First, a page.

Philosophy Degree FAQ
Here are some answers to common questions about the practical value of a philosophy degree and about the K-State philosophy department.
- Why should I major in philosophy?
- What does it take to do well in philosophy?
- What can I do with a philosophy degree?
- What sets the philosophy department apart?
- What's the K-State philosophy department like?
- What degrees does the philosophy department offer?
You should major in philosophy because (a) you find it interesting and (b) majoring in philosophy will help you to achieve your goals. That is, you should major in philosophy because it is both intrinsically and instrumentally valuable.
Philosophical questions are questions whose answers provide insights into some of the most important parts of human life--many people find philosophy interesting because it gives them the chance to think about what the world is like, what it means to be human, how to live, and how to think. If those are problems that interest you, then chances are you will find a philosophy major interesting and rewarding.
But isn't all of this "deep thinking" impractical? If you want to become a doctor, or a lawyer, or a teacher, shouldn't you major in something that is obviously and directly related to your ultimate career goal? Not necessarily. Philosophers actually do much better--in terms of graduate school admissions and mid-career median salary--than many other students graduating with more "practical" majors. (See "What can I do with a philosophy degree?")
Philosophy is a challenging major. To do well in philosophy classes, one must be intellectually curious, and also be willing to work hard.
Some hard-working, intellectually curious former philosophy majors include folks such as Andrew Solberg, Angela Davis, Sophie Scholl, Zhang Pengjun, Matthew Yglesias, Phillip Glass, Elizabeth Farrelly, Stacy London, Stewart Butterfield, Stokely Carmichael, Narciso Contreras, and Damon Horowitz.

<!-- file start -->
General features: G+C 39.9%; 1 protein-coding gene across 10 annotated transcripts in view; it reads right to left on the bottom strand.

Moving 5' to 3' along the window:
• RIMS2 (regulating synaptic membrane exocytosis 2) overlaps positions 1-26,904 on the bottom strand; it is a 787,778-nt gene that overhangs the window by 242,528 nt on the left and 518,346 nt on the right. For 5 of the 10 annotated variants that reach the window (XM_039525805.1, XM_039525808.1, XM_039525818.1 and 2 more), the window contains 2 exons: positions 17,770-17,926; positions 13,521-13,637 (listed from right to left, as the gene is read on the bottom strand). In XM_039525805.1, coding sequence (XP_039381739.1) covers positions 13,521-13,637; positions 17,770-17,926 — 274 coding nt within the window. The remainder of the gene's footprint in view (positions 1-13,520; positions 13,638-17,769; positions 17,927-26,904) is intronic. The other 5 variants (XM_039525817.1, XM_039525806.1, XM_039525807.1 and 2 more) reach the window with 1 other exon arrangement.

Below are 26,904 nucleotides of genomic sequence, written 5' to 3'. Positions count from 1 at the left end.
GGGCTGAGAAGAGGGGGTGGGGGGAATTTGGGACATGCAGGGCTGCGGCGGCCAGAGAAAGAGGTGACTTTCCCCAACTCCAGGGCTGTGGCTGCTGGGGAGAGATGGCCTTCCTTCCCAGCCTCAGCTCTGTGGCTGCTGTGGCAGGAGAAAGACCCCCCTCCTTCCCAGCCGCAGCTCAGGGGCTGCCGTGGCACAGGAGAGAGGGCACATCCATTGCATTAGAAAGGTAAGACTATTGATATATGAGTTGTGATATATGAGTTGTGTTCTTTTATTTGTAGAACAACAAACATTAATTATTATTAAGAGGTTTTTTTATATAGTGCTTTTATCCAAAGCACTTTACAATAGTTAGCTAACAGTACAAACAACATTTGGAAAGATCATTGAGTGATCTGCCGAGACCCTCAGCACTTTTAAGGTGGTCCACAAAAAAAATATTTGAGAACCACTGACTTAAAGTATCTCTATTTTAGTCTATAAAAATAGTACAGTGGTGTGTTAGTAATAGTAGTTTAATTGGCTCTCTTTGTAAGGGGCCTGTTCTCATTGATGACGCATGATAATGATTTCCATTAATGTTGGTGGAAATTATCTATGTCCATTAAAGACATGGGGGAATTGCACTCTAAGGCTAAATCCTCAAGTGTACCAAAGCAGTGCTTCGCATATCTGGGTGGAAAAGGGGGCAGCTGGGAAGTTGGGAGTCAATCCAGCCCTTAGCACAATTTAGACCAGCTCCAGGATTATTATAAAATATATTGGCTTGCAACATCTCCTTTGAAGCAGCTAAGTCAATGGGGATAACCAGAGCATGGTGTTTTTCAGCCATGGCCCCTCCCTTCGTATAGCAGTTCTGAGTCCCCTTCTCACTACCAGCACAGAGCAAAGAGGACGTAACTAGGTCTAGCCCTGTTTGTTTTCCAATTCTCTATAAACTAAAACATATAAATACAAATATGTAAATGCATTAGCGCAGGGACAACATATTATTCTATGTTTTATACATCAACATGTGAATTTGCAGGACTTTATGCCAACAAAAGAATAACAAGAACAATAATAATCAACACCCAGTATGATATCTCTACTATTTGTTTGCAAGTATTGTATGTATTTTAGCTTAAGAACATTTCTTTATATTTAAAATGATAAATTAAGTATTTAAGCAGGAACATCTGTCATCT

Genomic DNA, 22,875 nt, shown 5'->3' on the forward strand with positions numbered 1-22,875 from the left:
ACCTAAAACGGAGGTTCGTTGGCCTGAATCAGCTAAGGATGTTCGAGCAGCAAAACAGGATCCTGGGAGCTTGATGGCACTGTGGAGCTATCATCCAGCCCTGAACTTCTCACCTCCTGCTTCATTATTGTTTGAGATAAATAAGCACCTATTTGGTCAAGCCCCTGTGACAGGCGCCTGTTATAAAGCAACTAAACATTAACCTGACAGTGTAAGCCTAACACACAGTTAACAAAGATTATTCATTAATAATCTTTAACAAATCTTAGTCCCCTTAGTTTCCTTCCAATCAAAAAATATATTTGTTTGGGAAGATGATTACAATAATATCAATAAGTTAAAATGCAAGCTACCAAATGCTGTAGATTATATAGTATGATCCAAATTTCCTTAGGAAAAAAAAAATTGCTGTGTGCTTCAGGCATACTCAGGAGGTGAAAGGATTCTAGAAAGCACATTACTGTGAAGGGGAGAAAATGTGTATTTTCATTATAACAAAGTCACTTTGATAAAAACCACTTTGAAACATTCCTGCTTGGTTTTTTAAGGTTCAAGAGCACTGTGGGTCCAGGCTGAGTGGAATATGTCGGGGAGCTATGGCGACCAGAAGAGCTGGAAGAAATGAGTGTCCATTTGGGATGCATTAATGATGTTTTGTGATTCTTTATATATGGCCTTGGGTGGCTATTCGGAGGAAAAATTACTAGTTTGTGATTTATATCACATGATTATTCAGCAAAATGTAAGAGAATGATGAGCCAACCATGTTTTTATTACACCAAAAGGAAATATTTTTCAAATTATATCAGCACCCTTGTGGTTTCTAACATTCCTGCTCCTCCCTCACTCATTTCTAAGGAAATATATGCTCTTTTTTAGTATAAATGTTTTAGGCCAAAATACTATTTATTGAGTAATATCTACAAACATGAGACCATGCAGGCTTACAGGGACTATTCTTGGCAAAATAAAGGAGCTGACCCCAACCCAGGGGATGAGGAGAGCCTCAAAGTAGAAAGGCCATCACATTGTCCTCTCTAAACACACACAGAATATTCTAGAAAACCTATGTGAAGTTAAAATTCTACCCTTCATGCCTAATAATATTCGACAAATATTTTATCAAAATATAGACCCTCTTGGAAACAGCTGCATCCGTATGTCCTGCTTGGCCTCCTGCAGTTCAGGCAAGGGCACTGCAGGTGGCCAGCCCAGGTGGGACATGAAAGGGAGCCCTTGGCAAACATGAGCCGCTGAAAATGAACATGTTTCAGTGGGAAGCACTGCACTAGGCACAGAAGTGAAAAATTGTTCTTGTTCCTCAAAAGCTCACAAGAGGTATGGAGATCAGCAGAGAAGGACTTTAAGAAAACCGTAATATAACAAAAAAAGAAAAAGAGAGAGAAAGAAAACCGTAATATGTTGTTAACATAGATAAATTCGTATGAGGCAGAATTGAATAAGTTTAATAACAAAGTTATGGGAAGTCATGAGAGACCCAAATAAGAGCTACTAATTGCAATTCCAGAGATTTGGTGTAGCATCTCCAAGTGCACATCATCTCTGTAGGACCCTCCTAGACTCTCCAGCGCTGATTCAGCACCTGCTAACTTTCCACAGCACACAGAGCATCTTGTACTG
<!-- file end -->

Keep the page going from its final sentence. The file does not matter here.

A philosophy major is wonderful preparation for a wide variety of rewarding careers. Among other professions, K-State's philosophy majors go on to work in law, business, education, and the ministry. So, whether you're undecided about your ultimate career goal or have your heart set on a particular vocation, a philosophy major will provide you with an excellent education.
Here are some more details about what philosophy majors do after they graduate:
They go to medical school. A 1998 report found that 50% of Philosophy majors applying to medical school were accepted, more than Biology (35%), Chemistry (39%), Biochemistry (43%), and Physics (42%), and more than the average for all majors (37%). (Source: ``Major Anxiety,'' Paul Jung, MD)
They go to law school. In 2007-8, Philosophy majors scored an average of 157.4 on the LSAT, tied with Economics, ahead of International Relations (156.5), Prelaw (148.3), and Criminal Justice (146), but behind Math and Physics (both 160). This pattern has remained approximately the same since 1991.
They go to business school. In 2009-10, Philosophy majors scored an average of 587 on the GMAT, ahead of Economics (583), Actuarial Science (577), Law (541), International Business (528), Business Education (520), and Marketing (493). Philosophy majors' scores were lower only than the scores of Mathematics, Science, and Engineering majors.